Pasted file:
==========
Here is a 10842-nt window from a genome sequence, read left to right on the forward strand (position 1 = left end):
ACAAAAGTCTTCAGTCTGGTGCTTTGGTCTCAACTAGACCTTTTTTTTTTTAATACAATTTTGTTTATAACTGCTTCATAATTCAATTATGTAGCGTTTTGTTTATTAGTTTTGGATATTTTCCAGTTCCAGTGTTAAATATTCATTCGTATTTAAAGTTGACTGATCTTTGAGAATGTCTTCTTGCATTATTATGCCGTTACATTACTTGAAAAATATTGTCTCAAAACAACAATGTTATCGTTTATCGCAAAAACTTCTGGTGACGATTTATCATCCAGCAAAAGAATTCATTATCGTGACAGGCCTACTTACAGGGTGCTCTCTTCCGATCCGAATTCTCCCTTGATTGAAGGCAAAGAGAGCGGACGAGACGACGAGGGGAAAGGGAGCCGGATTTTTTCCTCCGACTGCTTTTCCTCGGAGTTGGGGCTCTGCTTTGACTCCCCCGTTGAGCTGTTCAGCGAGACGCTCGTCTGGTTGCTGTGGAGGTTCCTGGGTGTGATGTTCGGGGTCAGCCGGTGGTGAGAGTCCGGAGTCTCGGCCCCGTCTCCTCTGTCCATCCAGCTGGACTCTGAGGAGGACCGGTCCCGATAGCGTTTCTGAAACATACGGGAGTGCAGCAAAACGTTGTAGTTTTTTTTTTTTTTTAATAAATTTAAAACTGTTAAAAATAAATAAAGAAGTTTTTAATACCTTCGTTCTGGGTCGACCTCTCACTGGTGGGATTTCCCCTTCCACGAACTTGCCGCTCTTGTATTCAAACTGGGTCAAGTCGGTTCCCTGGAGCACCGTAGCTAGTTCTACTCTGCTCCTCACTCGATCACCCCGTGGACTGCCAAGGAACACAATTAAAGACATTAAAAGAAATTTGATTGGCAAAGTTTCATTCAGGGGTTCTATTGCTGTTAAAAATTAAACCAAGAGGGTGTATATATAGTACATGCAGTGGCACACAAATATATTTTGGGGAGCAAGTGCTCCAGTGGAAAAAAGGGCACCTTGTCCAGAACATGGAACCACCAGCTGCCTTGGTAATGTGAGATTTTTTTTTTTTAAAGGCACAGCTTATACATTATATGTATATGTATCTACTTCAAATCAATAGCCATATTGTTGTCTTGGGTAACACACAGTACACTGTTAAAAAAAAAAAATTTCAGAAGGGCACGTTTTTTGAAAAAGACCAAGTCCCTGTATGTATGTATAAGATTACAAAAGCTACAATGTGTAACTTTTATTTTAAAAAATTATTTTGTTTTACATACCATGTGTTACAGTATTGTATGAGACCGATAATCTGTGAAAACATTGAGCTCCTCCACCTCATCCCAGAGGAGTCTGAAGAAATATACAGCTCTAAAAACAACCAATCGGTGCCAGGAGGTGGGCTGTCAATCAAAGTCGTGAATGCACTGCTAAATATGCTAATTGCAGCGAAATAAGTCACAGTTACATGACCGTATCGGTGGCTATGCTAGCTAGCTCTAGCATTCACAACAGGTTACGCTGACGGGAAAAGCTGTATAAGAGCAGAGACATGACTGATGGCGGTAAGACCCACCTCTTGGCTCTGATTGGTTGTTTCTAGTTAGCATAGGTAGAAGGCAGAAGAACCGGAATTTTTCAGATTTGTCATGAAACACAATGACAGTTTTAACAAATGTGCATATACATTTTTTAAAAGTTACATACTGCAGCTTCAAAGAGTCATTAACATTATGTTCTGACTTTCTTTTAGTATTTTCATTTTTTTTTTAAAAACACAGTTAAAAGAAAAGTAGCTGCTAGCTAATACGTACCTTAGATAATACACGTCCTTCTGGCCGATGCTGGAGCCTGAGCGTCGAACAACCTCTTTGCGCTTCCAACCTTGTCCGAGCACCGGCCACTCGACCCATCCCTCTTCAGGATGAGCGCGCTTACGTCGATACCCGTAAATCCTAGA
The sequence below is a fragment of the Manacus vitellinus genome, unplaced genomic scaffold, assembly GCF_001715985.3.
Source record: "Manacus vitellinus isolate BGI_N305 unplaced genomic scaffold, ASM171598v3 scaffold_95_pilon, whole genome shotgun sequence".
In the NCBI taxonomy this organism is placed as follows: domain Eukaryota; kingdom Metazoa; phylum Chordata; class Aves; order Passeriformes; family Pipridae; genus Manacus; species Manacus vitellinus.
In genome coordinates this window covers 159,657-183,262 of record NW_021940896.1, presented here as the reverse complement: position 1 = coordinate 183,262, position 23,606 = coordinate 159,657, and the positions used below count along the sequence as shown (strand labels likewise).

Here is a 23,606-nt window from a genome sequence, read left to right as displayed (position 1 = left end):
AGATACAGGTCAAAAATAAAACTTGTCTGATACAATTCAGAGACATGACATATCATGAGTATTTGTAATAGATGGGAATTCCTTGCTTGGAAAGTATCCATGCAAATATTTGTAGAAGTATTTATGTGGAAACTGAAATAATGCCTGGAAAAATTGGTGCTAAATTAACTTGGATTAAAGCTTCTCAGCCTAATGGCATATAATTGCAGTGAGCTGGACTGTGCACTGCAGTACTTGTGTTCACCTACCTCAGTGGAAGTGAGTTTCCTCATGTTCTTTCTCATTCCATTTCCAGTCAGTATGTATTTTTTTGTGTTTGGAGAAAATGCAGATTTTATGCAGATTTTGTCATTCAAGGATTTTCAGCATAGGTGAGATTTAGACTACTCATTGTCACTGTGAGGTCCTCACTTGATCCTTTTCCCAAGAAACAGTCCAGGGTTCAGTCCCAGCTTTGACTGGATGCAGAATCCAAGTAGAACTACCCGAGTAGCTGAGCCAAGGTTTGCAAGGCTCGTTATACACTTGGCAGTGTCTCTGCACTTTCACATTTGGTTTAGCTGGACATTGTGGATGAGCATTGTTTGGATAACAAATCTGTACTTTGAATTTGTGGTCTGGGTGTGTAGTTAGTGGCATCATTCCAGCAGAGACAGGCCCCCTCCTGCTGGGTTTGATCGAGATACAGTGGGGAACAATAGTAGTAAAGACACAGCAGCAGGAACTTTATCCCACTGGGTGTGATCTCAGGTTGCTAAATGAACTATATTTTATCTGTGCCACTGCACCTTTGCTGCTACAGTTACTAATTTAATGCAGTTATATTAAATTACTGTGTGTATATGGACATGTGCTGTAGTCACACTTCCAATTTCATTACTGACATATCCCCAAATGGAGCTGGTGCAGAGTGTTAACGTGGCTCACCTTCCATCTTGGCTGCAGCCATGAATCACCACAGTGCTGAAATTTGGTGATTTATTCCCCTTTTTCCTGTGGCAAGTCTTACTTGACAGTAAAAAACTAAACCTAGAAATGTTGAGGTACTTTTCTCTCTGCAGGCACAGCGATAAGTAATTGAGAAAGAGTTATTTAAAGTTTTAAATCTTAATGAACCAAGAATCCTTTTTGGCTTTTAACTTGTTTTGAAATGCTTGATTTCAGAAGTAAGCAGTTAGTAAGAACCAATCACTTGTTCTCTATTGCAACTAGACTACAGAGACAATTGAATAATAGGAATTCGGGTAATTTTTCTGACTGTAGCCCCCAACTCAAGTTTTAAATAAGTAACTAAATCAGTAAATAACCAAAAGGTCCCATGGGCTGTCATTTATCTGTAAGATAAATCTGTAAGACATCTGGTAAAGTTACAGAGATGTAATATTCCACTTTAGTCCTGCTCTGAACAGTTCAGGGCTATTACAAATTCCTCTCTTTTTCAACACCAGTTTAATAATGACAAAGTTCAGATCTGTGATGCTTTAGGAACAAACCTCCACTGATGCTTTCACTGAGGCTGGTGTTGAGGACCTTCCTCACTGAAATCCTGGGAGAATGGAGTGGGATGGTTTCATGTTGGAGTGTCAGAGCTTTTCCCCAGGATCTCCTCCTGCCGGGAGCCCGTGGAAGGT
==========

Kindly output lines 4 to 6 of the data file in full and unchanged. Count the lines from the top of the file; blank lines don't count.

Source record: "Manacus vitellinus isolate BGI_N305 unplaced genomic scaffold, ASM171598v3 scaffold_95_pilon, whole genome shotgun sequence".
In the NCBI taxonomy this organism is placed as follows: domain Eukaryota; kingdom Metazoa; phylum Chordata; class Aves; order Passeriformes; family Pipridae; genus Manacus; species Manacus vitellinus.
In genome coordinates this window covers 159,657-183,262 of record NW_021940896.1, presented here as the reverse complement: position 1 = coordinate 183,262, position 23,606 = coordinate 159,657, and the positions used below count along the sequence as shown (strand labels likewise).